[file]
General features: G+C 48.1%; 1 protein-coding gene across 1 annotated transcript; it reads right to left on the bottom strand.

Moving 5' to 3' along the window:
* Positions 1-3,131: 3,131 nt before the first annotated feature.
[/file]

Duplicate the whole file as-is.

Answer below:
General features: G+C 48.1%; 1 protein-coding gene across 1 annotated transcript; it reads right to left on the bottom strand.

Moving 5' to 3' along the window:
* Positions 1-3,131: 3,131 nt before the first annotated feature.